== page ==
Supporting Reef Resilience in the Face of Changing Fishing Practices in the Lakshadweep Islands
Tropical coral reefs face an uncertain future because of the harmful effects of global climate change and other stressors such as overfishing. Understanding why some reefs are able to withstand these disturbances while others succumb to them is critical to managing the ecosystems in order to maximize their resilience. However, separating global impacts from more localized pressures such as fishing is difficult, because they often interact in complex ways. The Lakshadweep Archipelago in India offers an ideal situation to examine these factors, even though it is densely populated with humans. Before the 1970s, fishing communities in most of Lakshadweep depended almost exclusively on lagoon and reef resources, although fishermen with canoes would sometimes employ hook and line farther offshore. However, economic dependence on Lakshadweep reefs decreased with the initiation of a government-sponsored program to promote pelagic skipjack tuna fisheries in the 1970s and ’80s. For decades, Lakshadweep fishermen have focused on tuna rather than species that dwell in the reefs, resulting in an abundance of species such as parrot, grouper, and snapper fish. This incidental reduction in reef fishing pressure appears to have been critical to the resilience that Lakshadweep has shown to other harmful events. But as tuna populations decline, shifts in global markets and uncertainties in pelagic tuna stocks are making fishermen look again to reef fishing as an economic alternative.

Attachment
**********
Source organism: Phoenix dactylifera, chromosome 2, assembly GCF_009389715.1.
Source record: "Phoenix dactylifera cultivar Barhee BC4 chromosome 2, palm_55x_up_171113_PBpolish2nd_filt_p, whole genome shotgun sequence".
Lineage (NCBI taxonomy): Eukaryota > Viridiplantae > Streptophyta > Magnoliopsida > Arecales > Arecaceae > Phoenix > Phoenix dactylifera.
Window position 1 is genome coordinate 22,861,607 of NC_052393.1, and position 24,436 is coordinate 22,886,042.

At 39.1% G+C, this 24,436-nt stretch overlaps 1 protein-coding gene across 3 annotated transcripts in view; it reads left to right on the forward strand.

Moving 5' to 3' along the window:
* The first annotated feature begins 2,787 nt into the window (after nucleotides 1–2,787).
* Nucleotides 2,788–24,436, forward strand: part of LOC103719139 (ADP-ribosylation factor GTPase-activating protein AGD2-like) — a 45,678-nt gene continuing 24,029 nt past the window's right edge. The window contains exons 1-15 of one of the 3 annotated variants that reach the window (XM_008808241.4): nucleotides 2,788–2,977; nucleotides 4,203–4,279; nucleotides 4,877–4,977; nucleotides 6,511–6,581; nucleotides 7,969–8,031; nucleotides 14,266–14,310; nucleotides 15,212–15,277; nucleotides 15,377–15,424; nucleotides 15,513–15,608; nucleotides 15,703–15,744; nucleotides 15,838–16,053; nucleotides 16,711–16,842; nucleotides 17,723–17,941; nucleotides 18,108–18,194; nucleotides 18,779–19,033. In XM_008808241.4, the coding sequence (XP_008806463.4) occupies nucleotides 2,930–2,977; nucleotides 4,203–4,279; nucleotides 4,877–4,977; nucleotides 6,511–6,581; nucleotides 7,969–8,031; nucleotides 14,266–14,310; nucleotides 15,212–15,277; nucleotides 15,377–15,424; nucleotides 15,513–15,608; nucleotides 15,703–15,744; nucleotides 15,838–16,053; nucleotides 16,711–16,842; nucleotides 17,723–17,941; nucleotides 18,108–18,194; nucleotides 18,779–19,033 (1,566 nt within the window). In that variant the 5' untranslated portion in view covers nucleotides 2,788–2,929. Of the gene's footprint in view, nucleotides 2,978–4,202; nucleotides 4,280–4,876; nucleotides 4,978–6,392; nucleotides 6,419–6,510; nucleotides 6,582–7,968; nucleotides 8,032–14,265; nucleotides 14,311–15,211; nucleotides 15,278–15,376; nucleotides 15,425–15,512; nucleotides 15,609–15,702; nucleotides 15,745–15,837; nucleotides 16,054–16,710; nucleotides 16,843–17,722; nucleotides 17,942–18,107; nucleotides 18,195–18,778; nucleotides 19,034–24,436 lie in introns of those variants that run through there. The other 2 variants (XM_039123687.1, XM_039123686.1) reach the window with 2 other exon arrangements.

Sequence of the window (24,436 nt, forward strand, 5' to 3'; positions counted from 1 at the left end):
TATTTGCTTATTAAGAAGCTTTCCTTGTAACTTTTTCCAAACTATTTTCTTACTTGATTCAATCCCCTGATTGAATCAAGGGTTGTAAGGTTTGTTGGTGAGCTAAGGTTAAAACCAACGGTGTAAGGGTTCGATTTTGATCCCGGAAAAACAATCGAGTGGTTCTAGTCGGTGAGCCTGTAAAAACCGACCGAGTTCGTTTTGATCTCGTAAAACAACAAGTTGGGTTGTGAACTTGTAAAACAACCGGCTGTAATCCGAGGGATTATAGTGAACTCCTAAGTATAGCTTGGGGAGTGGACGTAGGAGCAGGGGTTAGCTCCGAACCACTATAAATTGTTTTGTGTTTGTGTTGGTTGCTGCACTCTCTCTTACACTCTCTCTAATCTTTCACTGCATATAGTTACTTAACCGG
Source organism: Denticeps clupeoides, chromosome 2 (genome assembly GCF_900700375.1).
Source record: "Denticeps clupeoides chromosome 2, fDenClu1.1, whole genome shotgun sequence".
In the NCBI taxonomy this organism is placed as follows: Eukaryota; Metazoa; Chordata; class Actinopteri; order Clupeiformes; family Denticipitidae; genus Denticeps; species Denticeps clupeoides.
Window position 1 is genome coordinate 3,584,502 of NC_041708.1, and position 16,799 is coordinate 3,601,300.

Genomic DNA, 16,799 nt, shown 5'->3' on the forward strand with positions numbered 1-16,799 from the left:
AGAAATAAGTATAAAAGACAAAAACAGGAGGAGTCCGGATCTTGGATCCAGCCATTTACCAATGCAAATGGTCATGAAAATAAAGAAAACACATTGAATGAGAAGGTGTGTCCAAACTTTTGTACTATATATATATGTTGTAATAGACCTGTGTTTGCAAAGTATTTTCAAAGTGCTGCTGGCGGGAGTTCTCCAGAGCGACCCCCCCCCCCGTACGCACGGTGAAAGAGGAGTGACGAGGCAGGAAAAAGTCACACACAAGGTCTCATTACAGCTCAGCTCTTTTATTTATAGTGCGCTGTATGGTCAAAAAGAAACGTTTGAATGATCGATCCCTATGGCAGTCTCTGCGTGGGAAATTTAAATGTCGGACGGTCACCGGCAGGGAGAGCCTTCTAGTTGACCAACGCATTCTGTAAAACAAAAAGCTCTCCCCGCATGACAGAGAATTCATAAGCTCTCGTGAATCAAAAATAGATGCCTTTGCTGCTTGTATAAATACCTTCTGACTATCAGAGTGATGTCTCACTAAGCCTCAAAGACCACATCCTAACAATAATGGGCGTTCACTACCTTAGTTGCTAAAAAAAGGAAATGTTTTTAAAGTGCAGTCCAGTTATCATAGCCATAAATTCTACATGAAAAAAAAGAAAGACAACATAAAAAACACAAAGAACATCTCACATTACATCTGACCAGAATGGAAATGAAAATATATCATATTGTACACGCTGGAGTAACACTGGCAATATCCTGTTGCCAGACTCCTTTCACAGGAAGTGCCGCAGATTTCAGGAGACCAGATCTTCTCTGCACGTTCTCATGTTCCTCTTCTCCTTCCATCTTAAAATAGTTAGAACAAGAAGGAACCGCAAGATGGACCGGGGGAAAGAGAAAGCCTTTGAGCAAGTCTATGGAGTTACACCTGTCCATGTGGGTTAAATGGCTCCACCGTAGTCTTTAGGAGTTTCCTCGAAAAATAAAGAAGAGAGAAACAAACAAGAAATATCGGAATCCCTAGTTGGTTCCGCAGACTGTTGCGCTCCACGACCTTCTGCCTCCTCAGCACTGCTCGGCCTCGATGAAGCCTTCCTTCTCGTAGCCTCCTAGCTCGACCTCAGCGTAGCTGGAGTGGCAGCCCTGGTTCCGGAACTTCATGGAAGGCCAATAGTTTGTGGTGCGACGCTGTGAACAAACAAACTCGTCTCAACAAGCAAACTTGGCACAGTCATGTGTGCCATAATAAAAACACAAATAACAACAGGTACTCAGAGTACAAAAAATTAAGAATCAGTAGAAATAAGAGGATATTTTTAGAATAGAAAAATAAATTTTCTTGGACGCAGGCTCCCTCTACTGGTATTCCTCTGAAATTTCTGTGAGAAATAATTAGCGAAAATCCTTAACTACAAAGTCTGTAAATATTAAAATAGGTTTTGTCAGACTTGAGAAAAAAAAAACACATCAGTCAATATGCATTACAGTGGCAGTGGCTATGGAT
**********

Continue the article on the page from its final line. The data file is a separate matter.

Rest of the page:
In his Pew Fellows project, Rohan Arthur will seek to better understand the contribution of fish to reef resilience. The information he gathers will be used to support management options in light of changing resource and fishing pressures. Identifying and measuring fish abundance and function in the ecosystem, he will determine the role of fish in reef resistance and recovery from stress factors. He will also develop an archipelago-wide map of relative resilience and human-caused stressors. A key component to his project will be engaging with local fishing communities to discuss the short- and long-term costs and benefits of reef fishery choices. Additionally, because customs of regulating reef fisheries are poorly recorded for most of the Lakshadweep Archipelago, Arthur aims to document these practices by interviewing older reef fishermen and community members who are familiar with old laws practiced in the islands. He will then work to incorporate these practices into the modern institutions of reef management. Arthur hopes this work will result in fishing choices that are informed by an ecologically sound understanding of reef resilience.